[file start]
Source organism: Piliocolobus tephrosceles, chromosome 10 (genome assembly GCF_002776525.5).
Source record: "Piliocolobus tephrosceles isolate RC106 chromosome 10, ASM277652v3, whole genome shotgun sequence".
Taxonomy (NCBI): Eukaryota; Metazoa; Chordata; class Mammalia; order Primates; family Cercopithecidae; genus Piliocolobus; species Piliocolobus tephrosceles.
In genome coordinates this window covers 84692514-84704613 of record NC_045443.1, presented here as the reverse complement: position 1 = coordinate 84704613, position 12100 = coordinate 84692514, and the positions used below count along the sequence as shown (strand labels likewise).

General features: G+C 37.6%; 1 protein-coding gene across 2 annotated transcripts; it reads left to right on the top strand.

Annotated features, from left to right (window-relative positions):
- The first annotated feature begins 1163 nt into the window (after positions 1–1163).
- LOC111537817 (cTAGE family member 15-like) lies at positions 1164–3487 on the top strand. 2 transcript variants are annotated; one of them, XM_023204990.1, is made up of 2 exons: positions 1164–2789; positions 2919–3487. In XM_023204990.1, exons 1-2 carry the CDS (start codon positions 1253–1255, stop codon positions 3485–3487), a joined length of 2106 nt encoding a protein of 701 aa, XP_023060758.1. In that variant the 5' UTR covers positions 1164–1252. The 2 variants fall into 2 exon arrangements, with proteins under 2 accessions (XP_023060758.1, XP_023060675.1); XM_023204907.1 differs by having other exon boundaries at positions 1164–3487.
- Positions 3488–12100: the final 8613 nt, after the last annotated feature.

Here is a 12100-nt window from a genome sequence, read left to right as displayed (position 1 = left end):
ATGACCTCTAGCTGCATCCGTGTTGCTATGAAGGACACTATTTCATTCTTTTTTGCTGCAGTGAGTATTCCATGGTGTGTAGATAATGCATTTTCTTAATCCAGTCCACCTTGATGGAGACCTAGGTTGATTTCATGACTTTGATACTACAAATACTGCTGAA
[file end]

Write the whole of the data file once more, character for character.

Source organism: Piliocolobus tephrosceles, chromosome 10 (genome assembly GCF_002776525.5).
Source record: "Piliocolobus tephrosceles isolate RC106 chromosome 10, ASM277652v3, whole genome shotgun sequence".
Taxonomy (NCBI): Eukaryota; Metazoa; Chordata; class Mammalia; order Primates; family Cercopithecidae; genus Piliocolobus; species Piliocolobus tephrosceles.
In genome coordinates this window covers 84692514-84704613 of record NC_045443.1, presented here as the reverse complement: position 1 = coordinate 84704613, position 12100 = coordinate 84692514, and the positions used below count along the sequence as shown (strand labels likewise).

General features: G+C 37.6%; 1 protein-coding gene across 2 annotated transcripts; it reads left to right on the top strand.

Annotated features, from left to right (window-relative positions):
- The first annotated feature begins 1163 nt into the window (after positions 1–1163).
- LOC111537817 (cTAGE family member 15-like) lies at positions 1164–3487 on the top strand. 2 transcript variants are annotated; one of them, XM_023204990.1, is made up of 2 exons: positions 1164–2789; positions 2919–3487. In XM_023204990.1, exons 1-2 carry the CDS (start codon positions 1253–1255, stop codon positions 3485–3487), a joined length of 2106 nt encoding a protein of 701 aa, XP_023060758.1. In that variant the 5' UTR covers positions 1164–1252. The 2 variants fall into 2 exon arrangements, with proteins under 2 accessions (XP_023060758.1, XP_023060675.1); XM_023204907.1 differs by having other exon boundaries at positions 1164–3487.
- Positions 3488–12100: the final 8613 nt, after the last annotated feature.

Here is a 12100-nt window from a genome sequence, read left to right as displayed (position 1 = left end):
ATGACCTCTAGCTGCATCCGTGTTGCTATGAAGGACACTATTTCATTCTTTTTTGCTGCAGTGAGTATTCCATGGTGTGTAGATAATGCATTTTCTTAATCCAGTCCACCTTGATGGAGACCTAGGTTGATTTCATGACTTTGATACTACAAATACTGCTGAA